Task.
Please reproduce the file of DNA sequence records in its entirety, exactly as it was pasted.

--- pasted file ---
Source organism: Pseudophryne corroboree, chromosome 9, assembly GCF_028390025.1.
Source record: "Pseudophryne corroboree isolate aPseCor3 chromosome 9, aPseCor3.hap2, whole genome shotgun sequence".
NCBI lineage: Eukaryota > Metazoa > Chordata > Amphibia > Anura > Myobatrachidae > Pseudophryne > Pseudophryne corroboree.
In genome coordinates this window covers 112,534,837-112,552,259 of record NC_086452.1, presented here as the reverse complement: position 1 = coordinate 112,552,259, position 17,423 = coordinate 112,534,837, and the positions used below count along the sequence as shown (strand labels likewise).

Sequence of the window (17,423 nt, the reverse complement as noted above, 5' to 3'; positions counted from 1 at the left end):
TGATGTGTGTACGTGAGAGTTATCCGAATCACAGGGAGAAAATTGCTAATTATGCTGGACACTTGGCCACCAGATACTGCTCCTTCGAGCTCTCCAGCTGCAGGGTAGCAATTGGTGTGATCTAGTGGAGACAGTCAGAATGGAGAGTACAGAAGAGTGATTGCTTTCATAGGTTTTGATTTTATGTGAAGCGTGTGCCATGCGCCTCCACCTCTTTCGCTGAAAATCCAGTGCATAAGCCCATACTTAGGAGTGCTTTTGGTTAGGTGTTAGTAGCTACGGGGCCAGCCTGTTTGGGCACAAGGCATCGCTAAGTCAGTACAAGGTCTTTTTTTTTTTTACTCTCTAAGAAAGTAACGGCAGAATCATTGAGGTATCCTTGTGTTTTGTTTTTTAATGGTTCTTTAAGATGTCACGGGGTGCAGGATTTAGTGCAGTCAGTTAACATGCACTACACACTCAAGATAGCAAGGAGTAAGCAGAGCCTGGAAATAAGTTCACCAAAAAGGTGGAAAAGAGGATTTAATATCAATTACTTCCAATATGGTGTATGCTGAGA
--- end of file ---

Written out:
Source organism: Pseudophryne corroboree, chromosome 9, assembly GCF_028390025.1.
Source record: "Pseudophryne corroboree isolate aPseCor3 chromosome 9, aPseCor3.hap2, whole genome shotgun sequence".
NCBI lineage: Eukaryota > Metazoa > Chordata > Amphibia > Anura > Myobatrachidae > Pseudophryne > Pseudophryne corroboree.
In genome coordinates this window covers 112,534,837-112,552,259 of record NC_086452.1, presented here as the reverse complement: position 1 = coordinate 112,552,259, position 17,423 = coordinate 112,534,837, and the positions used below count along the sequence as shown (strand labels likewise).

Sequence of the window (17,423 nt, the reverse complement as noted above, 5' to 3'; positions counted from 1 at the left end):
TGATGTGTGTACGTGAGAGTTATCCGAATCACAGGGAGAAAATTGCTAATTATGCTGGACACTTGGCCACCAGATACTGCTCCTTCGAGCTCTCCAGCTGCAGGGTAGCAATTGGTGTGATCTAGTGGAGACAGTCAGAATGGAGAGTACAGAAGAGTGATTGCTTTCATAGGTTTTGATTTTATGTGAAGCGTGTGCCATGCGCCTCCACCTCTTTCGCTGAAAATCCAGTGCATAAGCCCATACTTAGGAGTGCTTTTGGTTAGGTGTTAGTAGCTACGGGGCCAGCCTGTTTGGGCACAAGGCATCGCTAAGTCAGTACAAGGTCTTTTTTTTTTTTACTCTCTAAGAAAGTAACGGCAGAATCATTGAGGTATCCTTGTGTTTTGTTTTTTAATGGTTCTTTAAGATGTCACGGGGTGCAGGATTTAGTGCAGTCAGTTAACATGCACTACACACTCAAGATAGCAAGGAGTAAGCAGAGCCTGGAAATAAGTTCACCAAAAAGGTGGAAAAGAGGATTTAATATCAATTACTTCCAATATGGTGTATGCTGAGA